As corporate finance professionals brace for a fresh set of twists and turns, 2023 is looking like it’s going to be just as disruptive as each of the previous three years. That’s an incredible, seemingly impossible, standard to reach, but with a coming economic downturn, new financial regulations in virtually every jurisdiction, and an emerging hotbed of ESG complexity to navigate, there won’t be much of an easing-in period for executives returning from their holiday breaks.
Vigilance will be the silver bullet in 2023, but that’s a far easier word to say than it is a strategy to execute. C-suites will have to navigate some sharp turns on the road ahead. Here’s what they’ll have to contend with as the New Year gets underway:
Bracing for Recession
While economists still can’t agree on the timing or exact probability of a full-fledge recession, it is a safe bet that many of the economic challenges we’ve seen throughout the second half of 2022 will continue into the New Year. While the very mention of the word recession is enough to make leadership recoil, as we’ve seen time and time again, the presence of a crisis can also create an opportunity.
Since 2020, corporations have weathered the COVID-19 pandemic, a fractured political climate, and social upheaval at home and abroad. How did they do it? They stayed agile. Having a flexible, cloud-based digital infrastructure was key to survival for companies that suddenly needed to move their entire workforces to remote operations. Firms that had data siloed for years finally explored ways to streamline their processes. Companies that shied away from social issues found themselves pivoting on a dime to take on social justice and DE&I initiatives. The ones that were successful relied on information, made data-driven decisions, and acted quickly.
It will obviously take more than a solid tech backbone to survive and thrive in a recession, but as corporations find ways to ease the burden on their workforce, explore ways to avoid hiring freezes and layoffs, and find opportune moments for capital investments, the spirit of the lessons learned in the last three years should be their guide. And to be as agile as they needed to be post-COVID, they’ll need to be well-informed with the organizational agility to act quickly.
As corporations contend with how to offer more to their clients with potentially fewer resources, they also find themselves under a siege of new legislation.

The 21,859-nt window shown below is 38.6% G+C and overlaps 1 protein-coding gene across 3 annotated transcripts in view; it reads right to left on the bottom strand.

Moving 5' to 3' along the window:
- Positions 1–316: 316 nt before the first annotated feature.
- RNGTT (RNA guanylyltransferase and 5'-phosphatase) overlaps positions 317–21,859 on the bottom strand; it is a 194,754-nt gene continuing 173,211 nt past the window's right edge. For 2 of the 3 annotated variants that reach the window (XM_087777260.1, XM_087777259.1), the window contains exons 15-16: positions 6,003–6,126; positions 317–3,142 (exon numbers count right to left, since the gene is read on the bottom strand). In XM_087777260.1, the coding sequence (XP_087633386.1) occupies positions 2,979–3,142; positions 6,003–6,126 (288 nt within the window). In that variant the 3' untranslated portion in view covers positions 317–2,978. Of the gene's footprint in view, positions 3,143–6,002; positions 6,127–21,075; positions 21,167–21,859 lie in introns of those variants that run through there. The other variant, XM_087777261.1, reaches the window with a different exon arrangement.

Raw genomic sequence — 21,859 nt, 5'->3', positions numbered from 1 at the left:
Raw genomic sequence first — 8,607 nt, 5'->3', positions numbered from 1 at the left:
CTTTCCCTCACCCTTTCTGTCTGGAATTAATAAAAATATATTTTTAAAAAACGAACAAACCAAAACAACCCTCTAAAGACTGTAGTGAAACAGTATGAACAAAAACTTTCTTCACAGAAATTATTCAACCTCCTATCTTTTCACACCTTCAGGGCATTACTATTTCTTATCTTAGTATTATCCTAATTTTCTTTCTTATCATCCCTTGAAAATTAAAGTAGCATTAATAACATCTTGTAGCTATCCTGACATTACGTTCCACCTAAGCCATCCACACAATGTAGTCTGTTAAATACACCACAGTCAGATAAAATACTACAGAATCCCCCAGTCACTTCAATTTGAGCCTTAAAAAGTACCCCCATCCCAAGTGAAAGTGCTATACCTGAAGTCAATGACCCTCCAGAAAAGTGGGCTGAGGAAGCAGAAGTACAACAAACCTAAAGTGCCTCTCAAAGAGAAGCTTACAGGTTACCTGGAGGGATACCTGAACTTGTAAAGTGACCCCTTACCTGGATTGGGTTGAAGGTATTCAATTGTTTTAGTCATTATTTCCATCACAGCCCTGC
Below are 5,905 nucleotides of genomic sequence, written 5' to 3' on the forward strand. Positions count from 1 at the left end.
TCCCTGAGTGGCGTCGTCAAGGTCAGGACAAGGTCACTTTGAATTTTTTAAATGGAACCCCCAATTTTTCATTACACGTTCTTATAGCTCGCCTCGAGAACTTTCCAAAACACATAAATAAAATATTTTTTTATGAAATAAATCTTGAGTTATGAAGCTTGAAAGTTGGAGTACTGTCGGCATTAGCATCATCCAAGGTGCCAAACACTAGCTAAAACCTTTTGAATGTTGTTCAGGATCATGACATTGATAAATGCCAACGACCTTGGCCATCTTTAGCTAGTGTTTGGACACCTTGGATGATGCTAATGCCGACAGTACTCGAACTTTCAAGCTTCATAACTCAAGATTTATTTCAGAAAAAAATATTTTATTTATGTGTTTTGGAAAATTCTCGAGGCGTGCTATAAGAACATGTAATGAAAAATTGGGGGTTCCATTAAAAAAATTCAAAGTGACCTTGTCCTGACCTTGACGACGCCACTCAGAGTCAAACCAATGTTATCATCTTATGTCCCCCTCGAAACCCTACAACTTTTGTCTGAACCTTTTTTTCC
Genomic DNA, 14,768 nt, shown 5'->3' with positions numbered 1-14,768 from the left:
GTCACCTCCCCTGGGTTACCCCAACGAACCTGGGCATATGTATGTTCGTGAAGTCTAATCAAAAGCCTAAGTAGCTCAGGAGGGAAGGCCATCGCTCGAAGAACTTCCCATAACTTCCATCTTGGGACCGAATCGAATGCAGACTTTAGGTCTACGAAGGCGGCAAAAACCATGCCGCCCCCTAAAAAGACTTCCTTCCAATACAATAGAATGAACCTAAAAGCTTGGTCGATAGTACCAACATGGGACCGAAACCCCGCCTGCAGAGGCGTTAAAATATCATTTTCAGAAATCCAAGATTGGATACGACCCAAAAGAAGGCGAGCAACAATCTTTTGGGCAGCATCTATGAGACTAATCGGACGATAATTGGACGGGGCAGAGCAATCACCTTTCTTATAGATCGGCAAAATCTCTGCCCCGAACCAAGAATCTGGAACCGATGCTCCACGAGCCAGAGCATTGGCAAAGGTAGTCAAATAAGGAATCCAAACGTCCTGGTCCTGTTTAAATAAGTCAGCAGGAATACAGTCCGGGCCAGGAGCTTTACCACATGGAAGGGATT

The Inflation Reduction Act requires companies that report over $1 billion in book income to pay a 15 percent minimum tax rate on that income. Some firms may already be meeting that requirement, but those with over $1 billion in earnings that may have taken certain credits or deductions that lower their tax rate below 15 percent of their book income may be subject to additional tax liabilities.
What’s more, the Financial Accounting Standards Board (FASB) has once again put corporate tax transparency at the top of its administrative agenda. Earlier this month, they proposed that public and private companies be required to break out the amount of income taxes they pay at not only the federal and state level, but also the amount they pay in each foreign jurisdiction in which they operate. This information would need to be filed quarterly and annually.
The administrative requirements associated with these proposals presents a heavy lift for corporate finance departments. The granularity needed to provide detailed, country-by-country reporting ratchets up the complexity level in the tax department in a way that many corporations may not be ready to address. Ready or not, though, compliance will be key, and firms will have to be proactive to make sure they’re in line.
Green is the New Black
A focal point of some of this regulatory push is the environmental, social, and corporate governance (ESG) initiatives that are integral to many corporations’ future strategies. In the last decade, C-suites have put ESG efforts front-and-center in their business strategies. But, a once-immature market of investing has now come of age, and with it, a whole new set of reporting requirements.
A new crackdown on “greenwashers” will increasingly require corporations to provide quantitative evidence of their ESG efforts, while the European Union reached an agreement to impose a tax on imports based on the greenhouse gases emitted to make them, and a proposal by the US Department of Defense, NASA and the General Services Administration last month would require federal contractors to disclose and reduce their CO2 emissions as well as climate financial risks. The Wild West era of ESG reporting is out, and a whole truckload of new sheriffs have come to town, each with their own varying set of rules.
While ESG may still be seen as a niche area of focus in some smaller circles, it’s ubiquitous in virtually every corporate portfolio. Finance departments around the globe will have to get creative on solutions to monitor new legislation, understand the small nuances of each law, and make sure they’re able to meet these standards.
The Steady Survive
Even as corporate finance professionals try to get ahead of this volatility, 2023 is sure to bring us surprises that no forecaster saw coming. While the challenges outlined here may be a sampling of what’s to come, we can be certain this won’t be an exhaustive list.
That’s why having the right mindset – and technology – to stay nimble, execute under duress, and remain even-keeled in the face of adversity will have to be at the heart of every C-suite strategy for the foreseeable future.